The communal life at L’Abri is something that soaks into your bones, and I like to think of it as practicing the Kingdom of God. For those take the opportunity, it can be a place to explore, in a very practical way, what it means to live in right relationship with God, self, others and the environment. The practical side of L’Abri is like an engine room, which ensures that the intellectual side remains vibrant and relevant.

L’Abri is a wonderful place, and I cannot recommend it more. While the Swiss L’Abri is where this ministry began, now you can find other L’Abri communities all over the world.  See L’Abri International’s website for more information, and for ways to support this ministry.

If you have any questions about L’Abri, please leave a comment and I will answer to the best of my ability.

Photo Credits: Emily Watkins


  • Jim Watkins is the assistant editor and a regular contributor at Transpositions. Originally, Jim is from southern California and southeastern Texas, but sometimes he feels most at home in the landscape and coffee shops of the Pacific Northwest. He met his wife Emily at Wheaton College in Illinois, where he studied Studio Art (concentration in painting). For his PhD research, he is examining the relationship between divine and human creativity from the perspective of divine kenosis.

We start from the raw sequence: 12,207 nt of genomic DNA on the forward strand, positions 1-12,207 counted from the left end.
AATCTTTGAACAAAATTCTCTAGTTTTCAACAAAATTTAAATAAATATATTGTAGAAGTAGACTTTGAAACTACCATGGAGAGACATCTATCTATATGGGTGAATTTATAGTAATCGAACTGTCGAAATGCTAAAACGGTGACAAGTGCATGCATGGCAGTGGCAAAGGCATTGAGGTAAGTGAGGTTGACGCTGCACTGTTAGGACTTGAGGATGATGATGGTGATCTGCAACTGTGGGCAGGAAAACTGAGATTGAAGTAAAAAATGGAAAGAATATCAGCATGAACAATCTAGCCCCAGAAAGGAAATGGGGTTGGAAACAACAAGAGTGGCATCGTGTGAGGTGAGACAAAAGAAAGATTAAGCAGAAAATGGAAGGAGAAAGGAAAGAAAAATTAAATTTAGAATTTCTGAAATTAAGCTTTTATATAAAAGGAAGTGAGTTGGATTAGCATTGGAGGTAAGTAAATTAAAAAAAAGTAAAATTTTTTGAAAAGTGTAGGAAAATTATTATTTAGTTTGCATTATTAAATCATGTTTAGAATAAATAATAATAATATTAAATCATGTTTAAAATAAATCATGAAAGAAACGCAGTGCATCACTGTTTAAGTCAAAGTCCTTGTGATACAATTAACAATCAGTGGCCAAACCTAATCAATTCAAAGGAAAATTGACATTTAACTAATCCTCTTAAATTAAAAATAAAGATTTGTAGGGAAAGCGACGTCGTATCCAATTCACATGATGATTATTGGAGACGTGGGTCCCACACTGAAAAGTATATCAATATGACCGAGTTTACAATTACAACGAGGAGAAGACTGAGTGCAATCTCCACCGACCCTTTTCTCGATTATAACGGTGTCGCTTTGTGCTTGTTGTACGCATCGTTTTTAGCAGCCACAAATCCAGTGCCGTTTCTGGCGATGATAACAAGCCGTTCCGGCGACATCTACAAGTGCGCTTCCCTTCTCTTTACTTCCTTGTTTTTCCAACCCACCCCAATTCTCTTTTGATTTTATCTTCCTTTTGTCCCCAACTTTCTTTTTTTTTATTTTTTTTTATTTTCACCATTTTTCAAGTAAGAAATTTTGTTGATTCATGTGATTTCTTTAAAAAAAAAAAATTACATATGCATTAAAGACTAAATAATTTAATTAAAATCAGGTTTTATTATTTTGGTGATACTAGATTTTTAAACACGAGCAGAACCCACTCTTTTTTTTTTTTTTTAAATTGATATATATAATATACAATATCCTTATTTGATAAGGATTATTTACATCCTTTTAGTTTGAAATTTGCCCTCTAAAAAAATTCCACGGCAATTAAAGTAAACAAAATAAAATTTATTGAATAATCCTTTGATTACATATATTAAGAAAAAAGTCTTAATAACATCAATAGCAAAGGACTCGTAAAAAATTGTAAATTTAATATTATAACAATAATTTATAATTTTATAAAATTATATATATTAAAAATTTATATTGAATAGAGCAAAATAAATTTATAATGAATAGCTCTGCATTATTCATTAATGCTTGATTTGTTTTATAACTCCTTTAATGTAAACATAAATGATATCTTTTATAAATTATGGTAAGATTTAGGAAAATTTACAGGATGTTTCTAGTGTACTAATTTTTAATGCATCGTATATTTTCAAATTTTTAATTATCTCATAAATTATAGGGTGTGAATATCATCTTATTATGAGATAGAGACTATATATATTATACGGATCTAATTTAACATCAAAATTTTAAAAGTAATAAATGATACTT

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  1. says: Cole Matson

    Jim, thanks for this information about L’Abri. It certainly sounds like a place where one can practice the Kingdom of Heaven through both the intellect and community. My interest is even more peaked than it was before, and I’m heading over to Emily’s blog!

  2. says: Heidy Sumei Chuang


    Thank you for these words and reflections. I am thankful for the community at L’Abri.

    Very thankful for your presence at L’Abri. God made a difference for me through your lectures and discussions. Thanks for presenting solid framework for creating art through understanding the Incarnation as Mediation. The lecture encouraged me as an Artist to be shaped by the Love of God. As I am shaped, by His Love, I am free to choose vulnerability, take costly risks, serve others, and make Art.

    Heidy Sumei Chuang

    1. says: Jim Watkins

      Heidy! Its great to hear from you, and thanks so much for your kind words. It was a pleasure to meet you this summer, and I also enjoyed our conversations about art and Christianity. I hope the rest of your time at L’Abri is fruitful. Blessings in all of your artistic endeavors,


  3. says: Rolf Östlund

    sep 219
    Hello look around the web – about and around Schaeffer. A little wonder when you were at L´Abri and how long …

    Have read Schaeffer – since the 70s – and now become periodically ….

    (Just now take a look at the “criticism” of Schaeffer from a book section in J B Stewards / Kiekegaards influence on Theology ….
    “How to not read Schaeffer ….” by a certain Kyle A Roberts)

    Rolf Ö – a swed´